‘From me darling, a little treat, but mind that you eat it all yourself now.’
Rosa’s next stop was at the fish and chip shop next door. She knew that the enticing odour was guaranteed to ease her mother’s trouble, and if she bought enough, she could offer her some more over the weekend without having to leave the house.
She came home as quietly as she could and stowed the food away, leaving a package of chips by the stairs for her mother to smell.
- Put all money and cards in the shed, lock everything up securely and draw the curtains.
The last on the list. Rosa’s mother wasn’t up to going out even when she was well but the locked doors and drawn curtains deterred unwelcome visitors. Rosa and her mother both knew that when Rosa said she didn’t have any money on her to buy alcohol, she was telling the truth – literally. Rosa had made a point of showing her birth certificate to Mrs Sadiq and the owner of the off licence so that they knew she wasn’t old enough to buy alcohol anyway.
‘Rosa! Rosa! Have you been out? I can smell chips.’
‘Just coming Mum. Do you want fish and mushy peas too?’
‘Of course. Hurry up with it.’
Taking some plastic cutlery and a plate out of the picnic bag, Rosa washed and dried them before putting out her mother’s food. She carried it upstairs. The room was dark now, except for the TV’s blue glow. Her mother’s eyes were barely visible above the edge of the duvet.
‘I need a drink.’ she said menacingly.
Rosa handed her a plastic bottle of diet Coke.
‘Is that all I get? I mean a real drink. You know what I want.’
Shaking her head, Rosa loosened the cap of the bottle and put it on the bedside table, taking the china mug away.
‘There’s no other drink Mum. People know how old I am and won’t sell me any.’
‘You can go to the supermarket. They don’t care how old you are.’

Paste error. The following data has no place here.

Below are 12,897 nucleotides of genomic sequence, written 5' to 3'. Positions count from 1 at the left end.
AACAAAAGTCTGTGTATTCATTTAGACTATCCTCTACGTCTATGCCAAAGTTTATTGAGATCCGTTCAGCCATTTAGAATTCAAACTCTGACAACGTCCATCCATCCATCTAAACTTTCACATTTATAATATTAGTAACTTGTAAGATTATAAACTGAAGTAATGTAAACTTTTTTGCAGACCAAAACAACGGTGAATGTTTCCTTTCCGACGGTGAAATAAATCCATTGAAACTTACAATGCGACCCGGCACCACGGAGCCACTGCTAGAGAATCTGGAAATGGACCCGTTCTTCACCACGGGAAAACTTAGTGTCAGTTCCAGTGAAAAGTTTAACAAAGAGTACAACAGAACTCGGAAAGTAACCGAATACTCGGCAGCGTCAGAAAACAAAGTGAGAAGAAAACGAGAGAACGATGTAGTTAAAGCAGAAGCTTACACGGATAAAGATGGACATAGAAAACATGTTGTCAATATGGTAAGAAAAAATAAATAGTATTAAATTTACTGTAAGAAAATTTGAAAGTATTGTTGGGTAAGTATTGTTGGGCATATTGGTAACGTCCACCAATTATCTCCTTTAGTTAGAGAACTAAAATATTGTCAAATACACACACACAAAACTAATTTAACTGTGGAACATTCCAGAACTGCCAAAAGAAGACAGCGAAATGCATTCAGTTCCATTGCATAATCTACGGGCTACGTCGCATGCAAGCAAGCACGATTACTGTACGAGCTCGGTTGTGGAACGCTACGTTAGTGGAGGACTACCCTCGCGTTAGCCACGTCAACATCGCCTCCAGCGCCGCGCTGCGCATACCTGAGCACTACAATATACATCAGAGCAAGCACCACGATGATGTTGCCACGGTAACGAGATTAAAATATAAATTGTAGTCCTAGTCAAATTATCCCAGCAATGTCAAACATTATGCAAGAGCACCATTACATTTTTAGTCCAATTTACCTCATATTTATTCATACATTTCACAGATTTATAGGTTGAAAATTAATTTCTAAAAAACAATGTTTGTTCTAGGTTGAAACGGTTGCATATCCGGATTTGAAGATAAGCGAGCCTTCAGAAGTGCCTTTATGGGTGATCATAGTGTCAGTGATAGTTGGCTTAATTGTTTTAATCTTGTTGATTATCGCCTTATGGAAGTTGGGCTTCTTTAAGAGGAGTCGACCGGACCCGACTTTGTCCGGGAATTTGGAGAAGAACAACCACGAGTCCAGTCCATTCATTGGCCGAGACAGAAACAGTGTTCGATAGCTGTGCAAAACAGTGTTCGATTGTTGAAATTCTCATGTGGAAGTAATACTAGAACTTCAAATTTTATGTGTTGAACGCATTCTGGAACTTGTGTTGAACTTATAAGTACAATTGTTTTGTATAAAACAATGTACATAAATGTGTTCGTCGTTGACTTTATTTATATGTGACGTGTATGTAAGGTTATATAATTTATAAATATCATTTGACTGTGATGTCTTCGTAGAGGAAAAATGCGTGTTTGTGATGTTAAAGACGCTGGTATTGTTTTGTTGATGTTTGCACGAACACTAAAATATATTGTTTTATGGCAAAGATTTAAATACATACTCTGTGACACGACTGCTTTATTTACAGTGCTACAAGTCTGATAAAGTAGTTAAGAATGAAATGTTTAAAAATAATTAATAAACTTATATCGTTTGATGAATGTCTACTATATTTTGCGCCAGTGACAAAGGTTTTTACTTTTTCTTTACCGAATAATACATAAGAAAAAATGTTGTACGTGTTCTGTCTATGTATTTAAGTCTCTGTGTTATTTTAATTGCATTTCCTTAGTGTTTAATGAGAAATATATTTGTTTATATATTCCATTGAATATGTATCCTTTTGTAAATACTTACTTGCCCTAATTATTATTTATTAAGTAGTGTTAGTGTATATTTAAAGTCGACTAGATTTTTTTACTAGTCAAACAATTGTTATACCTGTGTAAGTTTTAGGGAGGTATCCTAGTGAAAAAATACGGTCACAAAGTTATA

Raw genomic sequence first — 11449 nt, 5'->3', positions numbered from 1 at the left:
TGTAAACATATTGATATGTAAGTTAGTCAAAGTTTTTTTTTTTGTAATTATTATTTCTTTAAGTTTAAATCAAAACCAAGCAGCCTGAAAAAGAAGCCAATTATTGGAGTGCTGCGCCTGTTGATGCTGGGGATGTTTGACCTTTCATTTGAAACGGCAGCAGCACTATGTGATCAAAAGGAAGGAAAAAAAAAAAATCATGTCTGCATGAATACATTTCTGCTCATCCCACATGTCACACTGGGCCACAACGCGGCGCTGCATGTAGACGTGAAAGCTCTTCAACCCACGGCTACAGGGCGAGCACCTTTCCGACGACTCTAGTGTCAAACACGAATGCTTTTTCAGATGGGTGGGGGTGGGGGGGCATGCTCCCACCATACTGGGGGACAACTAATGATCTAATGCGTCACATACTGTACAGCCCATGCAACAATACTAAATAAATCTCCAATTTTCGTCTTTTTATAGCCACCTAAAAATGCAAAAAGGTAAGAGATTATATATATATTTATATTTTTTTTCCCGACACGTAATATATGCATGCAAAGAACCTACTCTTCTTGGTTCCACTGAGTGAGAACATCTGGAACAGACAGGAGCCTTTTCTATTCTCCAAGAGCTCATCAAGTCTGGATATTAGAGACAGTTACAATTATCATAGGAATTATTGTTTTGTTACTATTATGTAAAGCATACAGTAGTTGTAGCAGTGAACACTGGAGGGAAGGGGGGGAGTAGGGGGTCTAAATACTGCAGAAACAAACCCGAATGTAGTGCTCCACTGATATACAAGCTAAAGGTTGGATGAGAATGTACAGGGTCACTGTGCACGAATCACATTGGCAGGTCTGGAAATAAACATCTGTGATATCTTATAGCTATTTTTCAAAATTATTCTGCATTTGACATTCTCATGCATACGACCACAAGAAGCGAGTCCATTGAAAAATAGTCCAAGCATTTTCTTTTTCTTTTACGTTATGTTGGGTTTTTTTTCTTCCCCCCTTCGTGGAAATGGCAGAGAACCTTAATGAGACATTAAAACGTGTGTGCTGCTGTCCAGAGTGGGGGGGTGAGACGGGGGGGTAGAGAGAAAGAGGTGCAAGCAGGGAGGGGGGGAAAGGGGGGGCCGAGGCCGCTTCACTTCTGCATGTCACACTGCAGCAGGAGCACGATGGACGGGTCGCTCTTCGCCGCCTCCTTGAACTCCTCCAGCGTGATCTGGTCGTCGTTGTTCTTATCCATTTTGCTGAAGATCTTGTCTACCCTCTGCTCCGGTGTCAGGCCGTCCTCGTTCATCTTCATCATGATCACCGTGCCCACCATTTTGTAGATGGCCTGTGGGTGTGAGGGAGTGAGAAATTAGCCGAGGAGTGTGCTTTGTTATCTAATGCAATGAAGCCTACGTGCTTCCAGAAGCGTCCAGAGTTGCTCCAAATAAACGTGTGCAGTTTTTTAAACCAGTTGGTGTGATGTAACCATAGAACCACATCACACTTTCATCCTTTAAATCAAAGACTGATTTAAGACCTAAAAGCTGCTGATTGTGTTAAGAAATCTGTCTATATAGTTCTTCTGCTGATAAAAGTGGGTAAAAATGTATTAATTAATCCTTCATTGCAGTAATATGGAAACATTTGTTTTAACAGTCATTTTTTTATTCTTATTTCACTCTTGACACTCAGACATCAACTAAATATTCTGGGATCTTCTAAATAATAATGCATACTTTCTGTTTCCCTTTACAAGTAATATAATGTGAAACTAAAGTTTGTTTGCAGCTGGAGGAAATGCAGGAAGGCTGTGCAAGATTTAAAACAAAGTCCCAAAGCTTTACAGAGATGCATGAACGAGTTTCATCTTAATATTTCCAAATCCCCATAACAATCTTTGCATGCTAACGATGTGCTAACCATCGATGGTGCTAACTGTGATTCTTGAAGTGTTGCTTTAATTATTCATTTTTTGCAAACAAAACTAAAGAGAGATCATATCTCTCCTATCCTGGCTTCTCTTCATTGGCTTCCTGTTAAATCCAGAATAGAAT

Rosa took a deep breath and crossed her fingers behind her back.
‘Gladys next door – her daughter works there now and she knows how old I am. I have homework to do Mum and your dinner’s getting cold. Call me if you want me.’
Leaving the room quickly before there were any more arguments, Rosa went into her room, grabbed the duvet and a couple of pillows and hurried down the stairs. Taking her dinner into the front room, she snuggled down in front of the TV and readied herself for the onslaught.
Flipping through the channels; she ignored her mother’s favourite game show channel and settled for the one that played old feature films.
An American Werewolf in London.
Rosa grimaced and sent up a silent wish. At least you could tell if someone was a werewolf and you could kill them with a silver bullet. Not all problems were so visible – or so easily solved.
She heard the angry scream, followed by the sound of the plastic plate and empty bottle being thrown at the bedroom door.
‘I WANT A DRINK!’
Turning up the volume, Rosa did her best to concentrate on the film. She looked down at her diary and checked the dates again. Knowing that her mother wouldn’t have the strength to come downstairs until tomorrow afternoon at least, gave her some respite.
She got up and looked out of the window.
Bloody full moon again.